Friday, May 21, 2010


I gave my friend, Woody, a 6 pack of Sheppy Brew for his birthday.  Actually, I guess technically, you would call him more of a boss, so you could say I was brown-nosing.

But, he gave me some very nice feedback on my beer.

The beers I gave him (in the order he ranked them) were:
  1. Buckwheat's Belgium Pale Ale
  2. Phat & Tyred Ale -- actually he called 2 and 3 a tie.
  3. Tommy Hawk APA -- actually he called 2 and 3 a tie.
  4. Blackhawk Black Ale
  5. Monkish Wit
  6. Tweedle Beetle Stout
Overall, he REALLY seemed to like 1 - 3.  Thought they were "great".  4 was good, but not as great as 1-3.  5 was ok.  6 he thought was bitter (which I translated to mean he did not really like it).

Considering how wide of a range there is in those beers, I am pretty pleased with 4 out of 6 greats or good.  Wits and Imperial Stouts certainly are not for everyone, so the fact that he didn't like them doesn't mean they are not good beers.  Tweedle Beetle Stout in particular is intense in the hops and dark roasted malts, and it is certainly not for the average beer drinker.

And, of course, if he is like me ... beer preference depends a bunch on what you feel like having.  Sometimes I feel like drinking ridiculously hoppy beers.  Sometimes I want a nice light blonde.  Sometimes I feel more like having a nice average amber.  I think most beer drinkers are like that.

Anyway, thanks to Mr. Woody for the feedback.

    Thursday, May 20, 2010

    Lost Generation

    This is better a bit bigger than it displays in my blog.  So, full screen it.

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    Saturday, May 15, 2010

    Buckwheat's Belgium Pale Ale

    Recently (well .. relatively recently) I brewed Buckwheat's Belgium Pale Ale.  My wife picked out a recipe from Jamil Zainasheff's and John Palmer's book Brewing Classic Styles called "Antwerp Afternoon", and I scaled it down and modified it a bit based on some ingredient / process preferences I have developed.

    In my humble opinion, the beer turned out great.  My wife says it is her favorite beer, so apparently she thinks it is pretty good as well.  It is a nicely balanced, clean tasting beer with a nice biscuit malt background.  I call it a little brother of my Phat & Tyred Ale.  It is very tasty.

    I never had a Belgium Pale Ale before I tried mine.  But, since then, I have tried two beers that call themselves Belgium Pale Ales.  One is made by the Blue Moon Brewing company called Pale Moon.  The other was a seasonal brew at a local brew pub called C.B. & Potts.  Neither of these beers taste like mine.  They do not really taste like each other, either.  The Pale Moon tastes like maybe they included coriander and/or orange peel like a regular Blue Moon does.  The BPA at C.B. & Potts tasted like it had a similar grain bill and hop flavoring to mine, but it also had the funky yeasty flavor that I associate with Belgium wheat beers and / or Rye beers.  I think this is called a "Phenolic" taste.  If you have ever had a Mothership Wit from New Belgium Brewery, you probably know the taste I am talking about.  It is a taste I do not care for.  Apparently some people like it, because it comes through in lots of commercial beers I've had.  The BPA at C.B. & Potts had just a touch of it, not nearly as bad as many I've had, but I could detect it.  My wife's cousin (who was the one who actually ordered the beer) could detect it too (and liked it even less than I do).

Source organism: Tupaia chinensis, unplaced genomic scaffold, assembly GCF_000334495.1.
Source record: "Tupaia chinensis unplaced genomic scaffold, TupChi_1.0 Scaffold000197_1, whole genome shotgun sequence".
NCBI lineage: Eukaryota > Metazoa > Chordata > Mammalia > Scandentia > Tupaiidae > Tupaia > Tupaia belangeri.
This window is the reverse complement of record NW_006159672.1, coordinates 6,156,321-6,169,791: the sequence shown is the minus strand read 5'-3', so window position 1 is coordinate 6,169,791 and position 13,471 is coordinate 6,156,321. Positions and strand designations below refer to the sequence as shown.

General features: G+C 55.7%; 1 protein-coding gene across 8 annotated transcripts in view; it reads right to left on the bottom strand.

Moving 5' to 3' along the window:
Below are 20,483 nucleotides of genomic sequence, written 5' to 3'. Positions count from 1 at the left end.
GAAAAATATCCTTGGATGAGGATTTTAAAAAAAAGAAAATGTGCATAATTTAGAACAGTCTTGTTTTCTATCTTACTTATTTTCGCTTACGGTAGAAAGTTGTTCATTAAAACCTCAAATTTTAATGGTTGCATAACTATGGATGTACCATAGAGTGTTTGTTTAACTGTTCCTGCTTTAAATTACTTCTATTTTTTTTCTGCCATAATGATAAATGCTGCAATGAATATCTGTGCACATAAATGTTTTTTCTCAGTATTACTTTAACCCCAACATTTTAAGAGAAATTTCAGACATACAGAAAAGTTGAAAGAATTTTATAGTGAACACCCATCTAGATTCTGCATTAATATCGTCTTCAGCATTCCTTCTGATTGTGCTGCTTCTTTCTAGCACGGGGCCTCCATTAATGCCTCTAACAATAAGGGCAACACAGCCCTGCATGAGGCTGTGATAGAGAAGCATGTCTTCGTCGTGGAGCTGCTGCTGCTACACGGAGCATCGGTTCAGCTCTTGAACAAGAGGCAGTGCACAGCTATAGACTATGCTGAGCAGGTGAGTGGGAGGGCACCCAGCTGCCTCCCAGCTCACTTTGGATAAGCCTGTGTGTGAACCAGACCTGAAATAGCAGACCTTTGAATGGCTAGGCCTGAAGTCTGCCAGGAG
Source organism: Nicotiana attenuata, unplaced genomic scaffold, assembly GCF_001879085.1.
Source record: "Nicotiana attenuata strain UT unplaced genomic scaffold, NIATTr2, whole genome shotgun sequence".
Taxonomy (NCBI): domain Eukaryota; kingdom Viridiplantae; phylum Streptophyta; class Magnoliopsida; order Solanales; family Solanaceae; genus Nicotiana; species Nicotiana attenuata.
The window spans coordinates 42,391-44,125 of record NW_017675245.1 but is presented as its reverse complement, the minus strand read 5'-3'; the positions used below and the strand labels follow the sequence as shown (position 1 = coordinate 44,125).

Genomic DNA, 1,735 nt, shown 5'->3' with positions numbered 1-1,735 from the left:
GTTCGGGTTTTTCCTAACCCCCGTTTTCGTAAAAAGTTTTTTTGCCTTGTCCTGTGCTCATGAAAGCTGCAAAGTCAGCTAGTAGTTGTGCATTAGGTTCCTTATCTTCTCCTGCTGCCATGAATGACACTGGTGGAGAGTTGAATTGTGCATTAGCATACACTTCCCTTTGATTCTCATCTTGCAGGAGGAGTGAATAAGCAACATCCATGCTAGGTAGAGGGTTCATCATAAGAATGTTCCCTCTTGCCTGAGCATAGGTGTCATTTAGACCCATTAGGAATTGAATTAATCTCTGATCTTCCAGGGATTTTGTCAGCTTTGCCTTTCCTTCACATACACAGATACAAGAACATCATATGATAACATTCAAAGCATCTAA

So, I'm wondering ... since my Belgium Pale Ale tastes nothing like either of the commercial BPA's that I have had, is my BPA not really a BPA?  Of course, the two commercial examples I have had taste nothing like each other either. 

    I suppose it doesn't really matter since I like the beer, and my wife likes the beer.  It is a beer that will not last very long.  I think what I am going to do is brew a double batch of Buckwheat's Belgium Pale Ale.  I'll split it into two fermenters.  In one, I'll use the same yeast I used for my first batch.  For the other, I'll use a more traditional Belgium-like yeast.  The key will be to make sure I keep the fermentation cold over the first couple days so that the phenolics don't come through too strong.

    Not sure when I'll get a chance to try this.  My next batch will be a Whisky Wife Wheat II and then I need to brew up Quarter Life Crisis and Stone Soup IDA again.  Maybe after those three brews I'll have an opening for the great BPA experiment.

    Monday, May 10, 2010


    The Chicago Blackhawks have not won the Stanley cup since 1961. I was not alive in 1961. All but 6 teams in the NHL did not exist last time the Hawks won the cup. The fact that a team can go almost 50 years without winning is baffling to me. I'm sick of it. Its about time for them to get it done.

    Of course, before they won it in 1997, the Red Wings had gone from 1955 without winning. The New York Rangers went from 1940 to 1994 without winning the cup. The Boston Bruins have not won since 1972.

    I wonder what it is about the American members of the original 6 and their long droughts.

    I am really hoping the Hawks make it to the finals and win it finally. If not, I hope they can win it before the Bruins.